This mountain looks incredibly significant as it is framed by the Northern lights on this cold Winter night. The location is in Suðursveit county, South East Iceland and has no name other than ‘Fell’, which means ‘Hill’. The flat landscape below Fell has been shaped by a huge glacier and this was the same glacier than roughened the edges of the mountain. The landscape is rich with rivers and small ponds and could even be described as marshland. It is certainly not for building hotels on. Behind the mountain and out of sight is the mighty Vatnajökull glacier and the Jökulsarlon Glacier lagoon.
This spot can be very good for Northern lights because there is a possibility of capturing a reflection of the Aurora in the landscape. After we have arrived in the dark and set up our cameras for some night exposures, it is a little more than luck that the Aurora Borealis will dance in the right part of the sky. Ideally we want it to be strongest behind the mountain, due North, because it means that the reflection will contain the Northern Lights as well as the mountain. This night photo was a 26 second exposure, but the sky would have been covered after just 10 seconds with my Magic Cloth. The landscape with its reflections were given the full 26 seconds. This helped to balance the exposure and is the best filter for Night photography when the landscape is important.
Ides of March
March is better for active northern lights than it was for Caesar. It is just a month before the aurora stops being visible in Iceland. March often has Winter conditions, but you can see from the photo, that the ground snow has melted. It is unusual to be missing snow on the landscape which can often stay well into April. For me, the lack of snow or ice was a bit f a disapointment. I think snow or ice work better as a subject to accompany the Northern Lights. There is also the benefit of requiring less exposure time for a snow covered landscape.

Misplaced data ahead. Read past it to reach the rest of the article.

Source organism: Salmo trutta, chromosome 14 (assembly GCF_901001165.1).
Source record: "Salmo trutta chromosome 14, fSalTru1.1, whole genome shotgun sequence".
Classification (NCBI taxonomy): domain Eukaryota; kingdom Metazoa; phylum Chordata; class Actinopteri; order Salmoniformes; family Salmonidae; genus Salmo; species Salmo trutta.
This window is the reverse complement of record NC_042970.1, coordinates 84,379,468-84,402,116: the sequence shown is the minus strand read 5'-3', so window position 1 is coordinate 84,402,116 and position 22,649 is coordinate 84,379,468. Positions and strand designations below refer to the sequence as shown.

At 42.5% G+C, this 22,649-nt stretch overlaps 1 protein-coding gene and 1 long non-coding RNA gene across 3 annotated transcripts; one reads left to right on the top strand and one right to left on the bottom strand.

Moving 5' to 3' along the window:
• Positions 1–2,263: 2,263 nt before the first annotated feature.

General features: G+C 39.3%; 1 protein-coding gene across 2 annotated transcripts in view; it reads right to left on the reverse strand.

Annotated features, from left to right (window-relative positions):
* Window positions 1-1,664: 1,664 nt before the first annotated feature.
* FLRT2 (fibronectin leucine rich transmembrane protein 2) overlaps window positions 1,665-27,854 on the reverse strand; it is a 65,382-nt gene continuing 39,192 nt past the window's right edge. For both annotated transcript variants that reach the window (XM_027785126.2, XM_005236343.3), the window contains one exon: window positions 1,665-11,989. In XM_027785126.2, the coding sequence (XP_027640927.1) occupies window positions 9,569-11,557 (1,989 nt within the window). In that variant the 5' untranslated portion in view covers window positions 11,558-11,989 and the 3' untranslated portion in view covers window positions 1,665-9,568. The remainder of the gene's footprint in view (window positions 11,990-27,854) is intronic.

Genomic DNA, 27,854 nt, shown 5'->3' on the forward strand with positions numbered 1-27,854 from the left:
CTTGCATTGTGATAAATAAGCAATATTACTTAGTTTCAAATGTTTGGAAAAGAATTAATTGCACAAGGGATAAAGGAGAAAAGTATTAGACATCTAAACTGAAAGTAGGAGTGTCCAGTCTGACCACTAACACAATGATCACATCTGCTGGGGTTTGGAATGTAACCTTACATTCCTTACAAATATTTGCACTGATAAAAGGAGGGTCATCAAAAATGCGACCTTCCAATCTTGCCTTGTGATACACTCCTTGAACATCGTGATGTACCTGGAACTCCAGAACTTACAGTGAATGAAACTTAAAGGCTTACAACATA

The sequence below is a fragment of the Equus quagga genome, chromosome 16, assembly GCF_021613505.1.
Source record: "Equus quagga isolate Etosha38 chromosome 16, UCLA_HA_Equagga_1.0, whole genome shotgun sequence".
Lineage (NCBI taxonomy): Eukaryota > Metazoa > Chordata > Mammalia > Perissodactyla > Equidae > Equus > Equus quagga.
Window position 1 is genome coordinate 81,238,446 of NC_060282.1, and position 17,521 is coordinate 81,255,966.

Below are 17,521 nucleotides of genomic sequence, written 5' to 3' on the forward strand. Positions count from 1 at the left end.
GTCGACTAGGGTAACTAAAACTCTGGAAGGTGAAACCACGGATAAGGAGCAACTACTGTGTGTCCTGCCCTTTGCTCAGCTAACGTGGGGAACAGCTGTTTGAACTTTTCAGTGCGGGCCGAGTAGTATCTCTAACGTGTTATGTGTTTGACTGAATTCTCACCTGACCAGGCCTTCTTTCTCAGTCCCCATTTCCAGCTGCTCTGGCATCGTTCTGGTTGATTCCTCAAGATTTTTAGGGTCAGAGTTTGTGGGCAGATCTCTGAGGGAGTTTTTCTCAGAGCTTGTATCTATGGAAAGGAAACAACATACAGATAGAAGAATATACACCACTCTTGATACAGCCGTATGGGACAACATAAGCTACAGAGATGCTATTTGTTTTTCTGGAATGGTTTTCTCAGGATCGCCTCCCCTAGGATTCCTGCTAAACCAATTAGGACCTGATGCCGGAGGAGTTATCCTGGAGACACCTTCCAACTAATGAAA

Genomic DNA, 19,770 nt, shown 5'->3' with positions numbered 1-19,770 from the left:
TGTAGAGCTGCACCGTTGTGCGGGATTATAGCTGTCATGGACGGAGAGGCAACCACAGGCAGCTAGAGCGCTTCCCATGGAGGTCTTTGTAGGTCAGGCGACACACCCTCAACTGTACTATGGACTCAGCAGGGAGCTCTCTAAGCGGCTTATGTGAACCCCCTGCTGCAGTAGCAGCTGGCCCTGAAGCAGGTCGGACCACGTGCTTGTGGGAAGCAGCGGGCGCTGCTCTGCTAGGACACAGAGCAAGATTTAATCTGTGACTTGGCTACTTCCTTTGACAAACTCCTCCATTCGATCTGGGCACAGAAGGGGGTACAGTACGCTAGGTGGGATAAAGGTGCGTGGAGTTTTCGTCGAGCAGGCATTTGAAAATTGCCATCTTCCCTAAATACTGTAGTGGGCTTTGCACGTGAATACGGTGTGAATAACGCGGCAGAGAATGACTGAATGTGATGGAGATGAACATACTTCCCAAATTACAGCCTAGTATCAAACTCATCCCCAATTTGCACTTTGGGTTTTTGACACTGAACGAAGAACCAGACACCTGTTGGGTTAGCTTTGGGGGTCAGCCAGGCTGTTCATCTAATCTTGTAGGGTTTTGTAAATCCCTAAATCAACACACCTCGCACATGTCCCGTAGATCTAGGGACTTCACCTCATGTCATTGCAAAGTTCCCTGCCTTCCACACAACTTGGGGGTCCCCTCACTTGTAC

Recommended camera equipment.
There are plenty of equipment choices for Northern Lights photography. Your camera should be able to take a long exposure, so it needs to be a DSLR of Mirrorless equivalent. Newer and high end cameras have great performance at high iso settings. Having a good live view is a bonus. A wide-angle lens is quite important because the Northern Lights can fill the entire sky. It is good to have a wide angle range from14-24mm. A superior Nikon lens at this range is Nikor 14-24mm f/2.8 – check prices UK – check prices USA This lens can be used on Canon DSLR with a nikon to canon lens adapter. In the Canon Lens range I would recommend the Canon EF 16-35mm f/2.8L III USM Lens
Canon 5D mark IV
perfect for Northern Lights photography!
- Simple features and total manual mode
- Great live view can see auroras before humans!
- Essential features can be changed with external buttons and dials.
- A little Red light on the back lets you know you are exposing.
If you are crazy for colour photography it can be crazy to leave the world of mono out in the cold.
Pictorial depth is a third dimension in a 2 dimensional image. Being able to communicate depth in an image will increase the sense of space and using pictorial depth cues is a composition skill.
A beautiful Summer morning at Jokulsarlon with some icebergs reflecting in the glacier lagoon.